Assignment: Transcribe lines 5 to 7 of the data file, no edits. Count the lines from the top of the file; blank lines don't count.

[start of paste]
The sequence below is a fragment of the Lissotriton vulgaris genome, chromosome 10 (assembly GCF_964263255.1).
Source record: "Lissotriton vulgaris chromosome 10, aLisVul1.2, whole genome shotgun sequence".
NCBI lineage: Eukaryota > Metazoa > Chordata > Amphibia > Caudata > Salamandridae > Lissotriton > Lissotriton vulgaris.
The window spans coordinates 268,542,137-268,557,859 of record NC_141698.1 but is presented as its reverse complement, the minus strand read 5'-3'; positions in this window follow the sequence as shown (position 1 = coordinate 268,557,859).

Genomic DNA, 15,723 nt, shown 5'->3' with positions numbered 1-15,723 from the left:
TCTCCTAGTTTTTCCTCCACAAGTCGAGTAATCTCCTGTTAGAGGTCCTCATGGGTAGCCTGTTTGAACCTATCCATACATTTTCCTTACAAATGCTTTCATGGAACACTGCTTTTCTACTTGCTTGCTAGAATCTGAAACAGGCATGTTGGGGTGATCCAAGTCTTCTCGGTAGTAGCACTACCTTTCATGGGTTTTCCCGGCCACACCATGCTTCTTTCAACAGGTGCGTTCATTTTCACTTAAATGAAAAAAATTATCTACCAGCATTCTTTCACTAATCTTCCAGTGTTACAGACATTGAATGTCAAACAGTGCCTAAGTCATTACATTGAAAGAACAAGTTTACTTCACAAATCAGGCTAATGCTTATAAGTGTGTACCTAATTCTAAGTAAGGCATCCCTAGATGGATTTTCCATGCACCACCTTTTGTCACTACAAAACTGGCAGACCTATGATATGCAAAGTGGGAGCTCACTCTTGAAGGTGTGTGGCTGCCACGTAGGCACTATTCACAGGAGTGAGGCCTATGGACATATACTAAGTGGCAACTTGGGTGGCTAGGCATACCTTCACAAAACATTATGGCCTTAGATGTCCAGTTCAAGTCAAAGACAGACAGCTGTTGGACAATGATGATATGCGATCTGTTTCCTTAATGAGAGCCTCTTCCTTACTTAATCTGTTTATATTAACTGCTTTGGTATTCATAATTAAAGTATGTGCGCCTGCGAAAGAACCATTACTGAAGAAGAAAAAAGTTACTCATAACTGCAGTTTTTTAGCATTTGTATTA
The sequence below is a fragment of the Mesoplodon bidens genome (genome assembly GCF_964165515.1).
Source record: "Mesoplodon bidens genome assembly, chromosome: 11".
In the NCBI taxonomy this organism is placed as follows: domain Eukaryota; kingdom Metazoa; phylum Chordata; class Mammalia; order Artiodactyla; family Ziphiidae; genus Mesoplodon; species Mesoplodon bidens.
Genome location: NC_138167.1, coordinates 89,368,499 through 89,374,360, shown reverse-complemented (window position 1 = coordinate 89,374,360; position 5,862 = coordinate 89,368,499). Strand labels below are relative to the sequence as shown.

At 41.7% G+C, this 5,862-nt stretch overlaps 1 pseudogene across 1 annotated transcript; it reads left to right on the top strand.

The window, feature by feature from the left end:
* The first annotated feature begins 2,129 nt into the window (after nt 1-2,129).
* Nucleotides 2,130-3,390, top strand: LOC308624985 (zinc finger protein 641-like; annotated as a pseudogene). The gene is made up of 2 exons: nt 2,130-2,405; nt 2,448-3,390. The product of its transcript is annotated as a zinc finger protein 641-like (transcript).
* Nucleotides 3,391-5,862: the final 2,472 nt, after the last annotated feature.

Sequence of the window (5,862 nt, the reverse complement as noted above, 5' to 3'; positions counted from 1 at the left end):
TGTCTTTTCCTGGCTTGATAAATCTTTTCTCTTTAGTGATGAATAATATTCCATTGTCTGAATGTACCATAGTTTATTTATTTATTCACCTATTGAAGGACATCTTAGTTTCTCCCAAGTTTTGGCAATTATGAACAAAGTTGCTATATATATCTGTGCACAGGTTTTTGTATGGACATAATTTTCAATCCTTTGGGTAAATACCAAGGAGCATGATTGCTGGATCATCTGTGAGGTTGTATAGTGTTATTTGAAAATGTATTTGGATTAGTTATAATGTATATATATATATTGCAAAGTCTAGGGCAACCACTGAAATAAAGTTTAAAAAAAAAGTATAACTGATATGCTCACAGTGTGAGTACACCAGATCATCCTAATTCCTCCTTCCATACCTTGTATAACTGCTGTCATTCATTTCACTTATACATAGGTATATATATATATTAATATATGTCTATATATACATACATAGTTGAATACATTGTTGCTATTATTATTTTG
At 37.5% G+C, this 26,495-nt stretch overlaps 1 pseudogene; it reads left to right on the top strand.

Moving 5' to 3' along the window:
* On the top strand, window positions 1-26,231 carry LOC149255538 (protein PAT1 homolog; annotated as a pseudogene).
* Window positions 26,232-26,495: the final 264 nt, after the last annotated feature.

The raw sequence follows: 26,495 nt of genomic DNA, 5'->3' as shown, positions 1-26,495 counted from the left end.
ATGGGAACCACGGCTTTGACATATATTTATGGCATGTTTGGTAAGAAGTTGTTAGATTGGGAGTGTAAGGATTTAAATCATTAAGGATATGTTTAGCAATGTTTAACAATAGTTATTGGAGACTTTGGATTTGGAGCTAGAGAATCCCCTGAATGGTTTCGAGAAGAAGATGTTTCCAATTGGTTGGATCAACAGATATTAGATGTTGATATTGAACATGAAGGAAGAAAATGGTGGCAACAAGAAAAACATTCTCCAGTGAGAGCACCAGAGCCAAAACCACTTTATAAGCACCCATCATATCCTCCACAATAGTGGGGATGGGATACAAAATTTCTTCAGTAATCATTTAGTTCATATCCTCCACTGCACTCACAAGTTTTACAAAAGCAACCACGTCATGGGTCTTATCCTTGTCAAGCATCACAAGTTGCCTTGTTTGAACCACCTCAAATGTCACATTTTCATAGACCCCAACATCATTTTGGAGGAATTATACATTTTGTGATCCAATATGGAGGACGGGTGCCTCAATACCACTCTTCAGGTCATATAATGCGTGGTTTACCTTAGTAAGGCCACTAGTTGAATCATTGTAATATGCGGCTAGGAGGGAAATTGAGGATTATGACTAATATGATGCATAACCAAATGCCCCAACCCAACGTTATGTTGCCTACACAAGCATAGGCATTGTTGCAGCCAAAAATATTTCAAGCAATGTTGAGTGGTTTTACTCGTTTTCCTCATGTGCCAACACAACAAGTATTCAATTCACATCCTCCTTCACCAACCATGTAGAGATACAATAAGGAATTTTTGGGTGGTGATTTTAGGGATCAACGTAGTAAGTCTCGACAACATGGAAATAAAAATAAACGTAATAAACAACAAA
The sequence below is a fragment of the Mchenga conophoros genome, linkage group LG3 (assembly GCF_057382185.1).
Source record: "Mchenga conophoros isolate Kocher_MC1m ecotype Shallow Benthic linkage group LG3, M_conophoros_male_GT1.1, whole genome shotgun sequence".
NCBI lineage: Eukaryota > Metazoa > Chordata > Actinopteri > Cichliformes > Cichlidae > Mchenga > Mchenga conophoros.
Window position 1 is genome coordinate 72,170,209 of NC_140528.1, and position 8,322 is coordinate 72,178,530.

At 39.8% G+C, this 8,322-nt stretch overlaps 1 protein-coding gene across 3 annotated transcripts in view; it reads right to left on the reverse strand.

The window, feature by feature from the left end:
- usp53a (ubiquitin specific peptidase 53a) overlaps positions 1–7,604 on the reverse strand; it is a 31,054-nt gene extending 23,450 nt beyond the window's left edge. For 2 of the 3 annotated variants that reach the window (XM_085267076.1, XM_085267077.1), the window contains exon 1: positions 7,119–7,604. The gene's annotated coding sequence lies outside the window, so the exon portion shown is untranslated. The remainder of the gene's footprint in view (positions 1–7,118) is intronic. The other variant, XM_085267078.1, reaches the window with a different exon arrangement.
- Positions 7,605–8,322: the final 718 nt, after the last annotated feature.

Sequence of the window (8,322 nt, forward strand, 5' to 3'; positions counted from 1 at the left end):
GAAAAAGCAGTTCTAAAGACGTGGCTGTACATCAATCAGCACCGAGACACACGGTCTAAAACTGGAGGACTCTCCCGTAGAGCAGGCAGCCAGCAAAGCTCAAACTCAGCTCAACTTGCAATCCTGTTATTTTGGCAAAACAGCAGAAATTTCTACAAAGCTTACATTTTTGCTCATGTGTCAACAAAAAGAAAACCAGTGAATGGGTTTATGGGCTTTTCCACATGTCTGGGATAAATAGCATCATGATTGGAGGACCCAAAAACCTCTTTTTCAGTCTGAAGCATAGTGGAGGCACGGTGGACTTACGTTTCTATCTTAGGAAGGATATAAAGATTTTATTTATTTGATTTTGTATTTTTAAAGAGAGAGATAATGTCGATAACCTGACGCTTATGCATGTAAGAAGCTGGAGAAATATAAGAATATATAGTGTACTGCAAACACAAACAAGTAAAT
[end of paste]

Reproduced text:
Genomic DNA, 15,723 nt, shown 5'->3' with positions numbered 1-15,723 from the left:
TCTCCTAGTTTTTCCTCCACAAGTCGAGTAATCTCCTGTTAGAGGTCCTCATGGGTAGCCTGTTTGAACCTATCCATACATTTTCCTTACAAATGCTTTCATGGAACACTGCTTTTCTACTTGCTTGCTAGAATCTGAAACAGGCATGTTGGGGTGATCCAAGTCTTCTCGGTAGTAGCACTACCTTTCATGGGTTTTCCCGGCCACACCATGCTTCTTTCAACAGGTGCGTTCATTTTCACTTAAATGAAAAAAATTATCTACCAGCATTCTTTCACTAATCTTCCAGTGTTACAGACATTGAATGTCAAACAGTGCCTAAGTCATTACATTGAAAGAACAAGTTTACTTCACAAATCAGGCTAATGCTTATAAGTGTGTACCTAATTCTAAGTAAGGCATCCCTAGATGGATTTTCCATGCACCACCTTTTGTCACTACAAAACTGGCAGACCTATGATATGCAAAGTGGGAGCTCACTCTTGAAGGTGTGTGGCTGCCACGTAGGCACTATTCACAGGAGTGAGGCCTATGGACATATACTAAGTGGCAACTTGGGTGGCTAGGCATACCTTCACAAAACATTATGGCCTTAGATGTCCAGTTCAAGTCAAAGACAGACAGCTGTTGGACAATGATGATATGCGATCTGTTTCCTTAATGAGAGCCTCTTCCTTACTTAATCTGTTTATATTAACTGCTTTGGTATTCATAATTAAAGTATGTGCGCCTGCGAAAGAACCATTACTGAAGAAGAAAAAAGTTACTCATAACTGCAGTTTTTTAGCATTTGTATTA
The sequence below is a fragment of the Mesoplodon bidens genome (genome assembly GCF_964165515.1).